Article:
Having (co)-written for superstar artists like Rihanna, The Backstreet Boys, Céline Dion, etc. has made her an expert in translating a specific experience into something universal. It’s something LP says is hard to master but oh so crucial, because a lot of times songs are getting picked these days for other people, from tracks you’ve written for yourself. “The key is to write something that cuts to the very soul of the collective population, where each individual also hears something that tears at their specific heartstrings. That’s what separates men from the boys, as far as songwriting goes.”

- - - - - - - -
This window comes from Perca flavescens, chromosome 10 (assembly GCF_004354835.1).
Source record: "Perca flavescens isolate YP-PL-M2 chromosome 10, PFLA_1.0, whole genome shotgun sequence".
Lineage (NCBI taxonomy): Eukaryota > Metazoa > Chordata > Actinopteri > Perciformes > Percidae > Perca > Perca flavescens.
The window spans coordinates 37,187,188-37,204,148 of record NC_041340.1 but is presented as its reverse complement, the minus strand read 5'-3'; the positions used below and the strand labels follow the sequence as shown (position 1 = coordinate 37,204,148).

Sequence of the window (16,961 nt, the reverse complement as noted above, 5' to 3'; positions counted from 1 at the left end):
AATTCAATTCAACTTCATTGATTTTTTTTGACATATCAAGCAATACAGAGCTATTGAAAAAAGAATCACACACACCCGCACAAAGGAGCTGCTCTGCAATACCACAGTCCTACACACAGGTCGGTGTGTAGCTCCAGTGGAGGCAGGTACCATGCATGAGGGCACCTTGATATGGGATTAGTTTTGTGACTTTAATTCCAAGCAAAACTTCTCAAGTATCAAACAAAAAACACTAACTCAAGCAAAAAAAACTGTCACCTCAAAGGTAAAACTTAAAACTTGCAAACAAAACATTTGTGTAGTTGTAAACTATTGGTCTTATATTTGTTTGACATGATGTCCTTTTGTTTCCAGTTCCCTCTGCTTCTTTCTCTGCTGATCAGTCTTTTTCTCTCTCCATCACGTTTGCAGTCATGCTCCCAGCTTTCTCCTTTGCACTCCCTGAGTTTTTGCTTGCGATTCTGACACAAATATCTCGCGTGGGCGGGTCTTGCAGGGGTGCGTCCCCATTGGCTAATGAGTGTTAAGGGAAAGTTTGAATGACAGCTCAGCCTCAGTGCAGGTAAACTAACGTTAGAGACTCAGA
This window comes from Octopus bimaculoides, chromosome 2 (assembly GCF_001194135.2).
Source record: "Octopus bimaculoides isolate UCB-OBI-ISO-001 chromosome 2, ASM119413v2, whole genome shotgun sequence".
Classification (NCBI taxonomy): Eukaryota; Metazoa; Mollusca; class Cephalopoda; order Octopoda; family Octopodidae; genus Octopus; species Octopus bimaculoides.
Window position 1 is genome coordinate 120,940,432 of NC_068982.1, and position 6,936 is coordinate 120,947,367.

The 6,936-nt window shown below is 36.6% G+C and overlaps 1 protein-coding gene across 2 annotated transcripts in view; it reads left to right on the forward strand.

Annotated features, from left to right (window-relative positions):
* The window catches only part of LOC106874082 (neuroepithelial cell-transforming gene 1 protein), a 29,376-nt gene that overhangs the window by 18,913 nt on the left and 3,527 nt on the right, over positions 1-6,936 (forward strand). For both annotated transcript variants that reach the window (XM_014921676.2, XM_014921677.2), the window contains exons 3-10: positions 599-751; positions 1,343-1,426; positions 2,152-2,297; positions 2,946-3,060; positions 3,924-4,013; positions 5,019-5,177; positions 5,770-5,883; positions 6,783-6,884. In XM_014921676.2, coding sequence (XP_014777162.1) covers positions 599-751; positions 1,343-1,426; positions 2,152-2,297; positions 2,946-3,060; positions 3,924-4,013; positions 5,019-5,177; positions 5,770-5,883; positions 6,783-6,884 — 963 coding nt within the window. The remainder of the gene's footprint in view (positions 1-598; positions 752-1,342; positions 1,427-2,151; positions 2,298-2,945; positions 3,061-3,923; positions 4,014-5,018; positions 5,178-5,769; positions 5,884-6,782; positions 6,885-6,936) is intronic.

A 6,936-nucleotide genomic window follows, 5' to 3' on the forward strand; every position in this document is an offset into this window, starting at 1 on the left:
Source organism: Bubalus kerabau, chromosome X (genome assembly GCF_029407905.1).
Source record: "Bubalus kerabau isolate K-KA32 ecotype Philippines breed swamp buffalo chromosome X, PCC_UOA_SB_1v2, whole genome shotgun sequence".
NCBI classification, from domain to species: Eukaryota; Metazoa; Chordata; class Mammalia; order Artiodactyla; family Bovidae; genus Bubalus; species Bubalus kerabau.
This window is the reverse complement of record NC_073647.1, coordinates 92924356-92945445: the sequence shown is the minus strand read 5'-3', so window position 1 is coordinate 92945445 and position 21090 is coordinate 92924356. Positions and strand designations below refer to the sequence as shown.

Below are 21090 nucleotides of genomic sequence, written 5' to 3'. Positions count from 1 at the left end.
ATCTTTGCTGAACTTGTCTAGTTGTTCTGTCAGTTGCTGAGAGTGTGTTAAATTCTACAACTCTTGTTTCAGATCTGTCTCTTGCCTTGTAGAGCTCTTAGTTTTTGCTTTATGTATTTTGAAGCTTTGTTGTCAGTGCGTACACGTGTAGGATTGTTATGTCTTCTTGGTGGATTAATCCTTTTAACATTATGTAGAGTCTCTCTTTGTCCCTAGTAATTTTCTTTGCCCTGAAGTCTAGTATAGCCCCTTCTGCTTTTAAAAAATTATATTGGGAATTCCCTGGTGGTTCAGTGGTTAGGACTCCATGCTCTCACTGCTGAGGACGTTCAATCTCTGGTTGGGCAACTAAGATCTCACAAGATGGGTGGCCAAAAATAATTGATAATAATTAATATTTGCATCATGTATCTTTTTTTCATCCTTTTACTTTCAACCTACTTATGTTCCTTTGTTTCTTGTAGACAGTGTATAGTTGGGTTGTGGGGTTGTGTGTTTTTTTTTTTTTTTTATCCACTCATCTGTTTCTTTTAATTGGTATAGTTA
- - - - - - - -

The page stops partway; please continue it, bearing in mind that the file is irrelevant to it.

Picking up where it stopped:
Laura Pergolizzi known as LP has had a wild ride, in her road to fame. In 2001 she released her debut album, but world domination came fourteen years afterwards, when she reinvented herself to a career penning hit records wonder for other artists. Eventually she put herself on the map with a monster of a break-up song, that reached number one in eighteen countries. “I wrote this song, ‘Lost On You’, in 2014, at a time when everything was falling apart. But the next thing I know, when the song was released, I’m touring the world and it has changed my life. I used to look back on it as the worst year of my life, but now I think of it as one of the greatest years,”, LP laughs. For that very song, the one that blew up all over the world, the singer-songwriter was dropped from her label, Warner Bros. After that, the American artist got signed by Vagrant, a little indie label, and another year later ‘Lost On You’ started hitting the charts. This switch created a huge change in her life, a life-altering moment that puts everything into perspective,“I think we really have to understand that things are subjective, in art and in life. If it wasn’t, you would fall in love and date everybody.”